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FREAKY REVIEW

The body swap formula is far from new. They’ve been done tirelessly but what keeps us coming back to them is the same reason that any tired formula of cinema remains entertaining, it’s what the filmmakers can do with the formula to fit a particular genre. The core of these films will rarely change, they’re fun, light hearted and whimsical, but it’s all a question of the quality of the writing that makes it feel refreshing. In the case of Freaky, it’s taking the body-swap formula and applying it to the comedy/horror genre, and it surprisingly works very well.

I’ll be honest, the trailers don’t exactly help the film because you do get the impression of the film recycling old concepts, but the filmmakers of Freaky have managed to surprise me with a film that is both entertaining to watch and can deliver on the elements that horror fanatics crave for. Well, when I say horror fanatics, I do mean fans of slasher films, because make no mistake, Freaky is a slasher.

With that labelling comes with a lot of things to remember. The first of which is while being entertaining, you do need a stomach for gory violence. A lot of slasher appetites are going to be fulfilled by this film because the kills in Freaky are a mix of ingenuity and over the top actions. If you put your film into the slasher category it allows you to become very creative with how you kill off your characters by making use of items in the locations. Freaky does well with using its environments, with things like wine bottles, a table saw, and a cryotherapy tank all involved in the deaths of some.

Speaking of characters, many of them you will encounter in Freaky are pretty cliched, but in fairness, most slashers are built on characters with specific tropes so a bit of leeway is required. Although this film’s killer, The Blissfield Butcher (Vince Vaughn) doesn’t exactly earn a place at the table of other iconic slasher killers, Vince Vaughn is the limelight stealer in this film. This is one of his funniest performances and a much welcome return to the comedy film scene after a couple of serious roles. Where he does best is when his character is inhabited by our lead girl Millie (Kathryn Newton). It a similar role to that of Jack Black in the first Jumanji film, the same kind of energy is felt here, but I think where Vaughn has the edge is that he doesn’t overplay being a teenage girl. You don’t look at his performance and think “I’m watching Vince Vaughn pretending to be a teenage girl”.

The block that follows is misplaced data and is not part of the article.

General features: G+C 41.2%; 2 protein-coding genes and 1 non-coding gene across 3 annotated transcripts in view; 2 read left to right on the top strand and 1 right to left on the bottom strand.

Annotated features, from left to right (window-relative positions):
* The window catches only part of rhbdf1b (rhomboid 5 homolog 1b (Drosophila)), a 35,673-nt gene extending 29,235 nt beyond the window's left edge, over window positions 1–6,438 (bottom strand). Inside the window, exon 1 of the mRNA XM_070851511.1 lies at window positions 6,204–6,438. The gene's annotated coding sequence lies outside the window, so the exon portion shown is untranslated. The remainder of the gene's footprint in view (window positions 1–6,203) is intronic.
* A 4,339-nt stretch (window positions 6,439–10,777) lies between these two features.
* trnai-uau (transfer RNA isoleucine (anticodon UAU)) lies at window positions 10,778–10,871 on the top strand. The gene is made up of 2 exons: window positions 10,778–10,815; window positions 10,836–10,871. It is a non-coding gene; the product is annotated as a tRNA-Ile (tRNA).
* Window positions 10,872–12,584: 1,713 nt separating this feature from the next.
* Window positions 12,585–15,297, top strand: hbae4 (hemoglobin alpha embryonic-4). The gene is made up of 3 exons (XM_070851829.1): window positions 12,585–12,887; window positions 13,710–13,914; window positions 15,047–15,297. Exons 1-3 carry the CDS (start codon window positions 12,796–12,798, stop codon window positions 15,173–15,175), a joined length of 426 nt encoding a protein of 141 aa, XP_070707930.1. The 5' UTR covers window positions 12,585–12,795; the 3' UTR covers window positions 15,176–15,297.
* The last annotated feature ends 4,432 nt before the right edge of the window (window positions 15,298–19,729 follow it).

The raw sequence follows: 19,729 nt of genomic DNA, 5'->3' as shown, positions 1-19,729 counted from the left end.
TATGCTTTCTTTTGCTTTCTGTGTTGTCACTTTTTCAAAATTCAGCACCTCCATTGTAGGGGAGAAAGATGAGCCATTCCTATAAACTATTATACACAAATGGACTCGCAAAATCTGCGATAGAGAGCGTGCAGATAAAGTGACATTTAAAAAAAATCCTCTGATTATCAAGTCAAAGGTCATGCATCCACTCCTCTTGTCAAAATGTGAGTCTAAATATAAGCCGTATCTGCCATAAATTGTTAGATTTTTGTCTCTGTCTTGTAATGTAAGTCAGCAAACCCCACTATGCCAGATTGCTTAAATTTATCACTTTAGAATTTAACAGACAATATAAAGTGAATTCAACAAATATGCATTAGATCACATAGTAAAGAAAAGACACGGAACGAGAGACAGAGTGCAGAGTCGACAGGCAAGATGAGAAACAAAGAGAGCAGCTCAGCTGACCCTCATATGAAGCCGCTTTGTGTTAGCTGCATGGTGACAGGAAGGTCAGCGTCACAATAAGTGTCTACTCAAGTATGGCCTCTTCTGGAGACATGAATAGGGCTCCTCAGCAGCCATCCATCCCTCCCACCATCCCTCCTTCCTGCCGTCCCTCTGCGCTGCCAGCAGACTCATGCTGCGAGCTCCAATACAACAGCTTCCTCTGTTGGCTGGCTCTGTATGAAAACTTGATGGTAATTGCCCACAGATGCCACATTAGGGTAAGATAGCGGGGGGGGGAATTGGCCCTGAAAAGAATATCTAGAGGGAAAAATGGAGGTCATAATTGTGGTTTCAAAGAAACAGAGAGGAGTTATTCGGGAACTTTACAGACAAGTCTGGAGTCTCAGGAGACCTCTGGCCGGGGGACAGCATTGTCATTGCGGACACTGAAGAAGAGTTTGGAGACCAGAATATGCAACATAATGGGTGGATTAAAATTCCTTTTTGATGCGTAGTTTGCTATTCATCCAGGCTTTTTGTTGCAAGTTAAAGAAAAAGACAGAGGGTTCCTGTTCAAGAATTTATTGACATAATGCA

I think you do have to be acquainted with the slasher genre to enjoy Freaky, you have to know that it is being intentionally cheesy otherwise you may think of said cheesiness negatively. With that being said, the film doesn’t exactly follow the same horror comedy traditions as many others do. Poking fun of its own genre has become a necessity in many horror comedies and/or slashers, and while there are several little nods to the genre, for instance The Butcher’s killer appearance being similar to Jason from the Friday the 13th films, but I got the impression that the story the film tells has a much bigger priority over meta-humour.

With intentional cheesiness comes with a big responsibility of not overdoing it in many areas, Freaky as a whole manages all these little elements well, but there are areas in which the film where I felt could have been better handled. The dialogue for instance isn’t too bad, but some conversations between characters that are meant to change them sometimes run off on themselves. One of these instances is when Millie, in The Butcher’s body, is having an anonymous heart to heart with her alcoholic mother Coral (Katie Finneran) who is still trying to cope with the death of her husband. The scene begins very sweetly and you can see the change happening to the two (mainly the mother), but at some point the change has nowhere else to go and the film doesn’t recognise this, so the scene ends up becoming one long conversation with waffling dialogue that doesn’t lead anywhere.

I also have an issue with The Butcher inhabiting Millie’s body. This is by no means the fault of Katheryn Newton but while The Butcher is in Millie’s body, the scenes become rather repetitive with luring students away and killing them. The only upside to this is that The Butcher does kill everyone who have bullied Millie in the past, but things only get interesting when The Butcher actually starts to talk but for the most part, all that’s required of Katheryn Newton in this role is to just stare intensely.

Where Freaky lacks in some areas, it more than makes up for entertainment value. I started this year by thinking that the film audiences would see would be a sort of continuation from last year when there was nothing that could be really done about it, but 2021 has given us quite a few surprise hits, Freaky is now the newest member of that group. Of course it’s not without its flaws, but seeing Vince Vaughn finally nailing a good comedy performance after so long as well as the satisfactory slasher elements is immensely satisfies any doubts had about Freaky.

Final Result: 7/10 – Good

Have you seen Freaky? What did you think? Please let me know your thoughts and opinions in the comments below.

Next Time: Black Widow

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